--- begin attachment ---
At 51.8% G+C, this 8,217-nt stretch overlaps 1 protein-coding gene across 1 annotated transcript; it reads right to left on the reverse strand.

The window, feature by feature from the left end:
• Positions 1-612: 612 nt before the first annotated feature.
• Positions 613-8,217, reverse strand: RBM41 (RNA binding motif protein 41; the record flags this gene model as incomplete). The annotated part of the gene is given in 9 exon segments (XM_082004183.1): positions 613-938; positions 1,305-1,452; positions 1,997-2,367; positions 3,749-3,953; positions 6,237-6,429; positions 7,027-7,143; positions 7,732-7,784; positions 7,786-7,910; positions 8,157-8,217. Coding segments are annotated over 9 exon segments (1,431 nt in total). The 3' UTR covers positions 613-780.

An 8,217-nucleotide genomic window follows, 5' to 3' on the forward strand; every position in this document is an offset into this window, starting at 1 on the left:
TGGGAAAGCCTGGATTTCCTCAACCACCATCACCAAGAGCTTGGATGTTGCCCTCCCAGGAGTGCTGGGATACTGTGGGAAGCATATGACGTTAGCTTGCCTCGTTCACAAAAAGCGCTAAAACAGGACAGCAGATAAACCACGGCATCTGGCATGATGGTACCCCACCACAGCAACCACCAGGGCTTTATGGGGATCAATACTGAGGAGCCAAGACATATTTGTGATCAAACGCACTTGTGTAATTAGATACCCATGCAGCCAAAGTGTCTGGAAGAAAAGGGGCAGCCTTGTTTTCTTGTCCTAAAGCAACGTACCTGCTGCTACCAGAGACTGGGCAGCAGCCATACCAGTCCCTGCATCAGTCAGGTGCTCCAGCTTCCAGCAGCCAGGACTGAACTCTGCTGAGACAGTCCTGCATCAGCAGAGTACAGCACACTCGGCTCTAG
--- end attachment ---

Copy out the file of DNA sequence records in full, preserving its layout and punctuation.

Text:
At 51.8% G+C, this 8,217-nt stretch overlaps 1 protein-coding gene across 1 annotated transcript; it reads right to left on the reverse strand.

The window, feature by feature from the left end:
• Positions 1-612: 612 nt before the first annotated feature.
• Positions 613-8,217, reverse strand: RBM41 (RNA binding motif protein 41; the record flags this gene model as incomplete). The annotated part of the gene is given in 9 exon segments (XM_082004183.1): positions 613-938; positions 1,305-1,452; positions 1,997-2,367; positions 3,749-3,953; positions 6,237-6,429; positions 7,027-7,143; positions 7,732-7,784; positions 7,786-7,910; positions 8,157-8,217. Coding segments are annotated over 9 exon segments (1,431 nt in total). The 3' UTR covers positions 613-780.

An 8,217-nucleotide genomic window follows, 5' to 3' on the forward strand; every position in this document is an offset into this window, starting at 1 on the left:
TGGGAAAGCCTGGATTTCCTCAACCACCATCACCAAGAGCTTGGATGTTGCCCTCCCAGGAGTGCTGGGATACTGTGGGAAGCATATGACGTTAGCTTGCCTCGTTCACAAAAAGCGCTAAAACAGGACAGCAGATAAACCACGGCATCTGGCATGATGGTACCCCACCACAGCAACCACCAGGGCTTTATGGGGATCAATACTGAGGAGCCAAGACATATTTGTGATCAAACGCACTTGTGTAATTAGATACCCATGCAGCCAAAGTGTCTGGAAGAAAAGGGGCAGCCTTGTTTTCTTGTCCTAAAGCAACGTACCTGCTGCTACCAGAGACTGGGCAGCAGCCATACCAGTCCCTGCATCAGTCAGGTGCTCCAGCTTCCAGCAGCCAGGACTGAACTCTGCTGAGACAGTCCTGCATCAGCAGAGTACAGCACACTCGGCTCTAG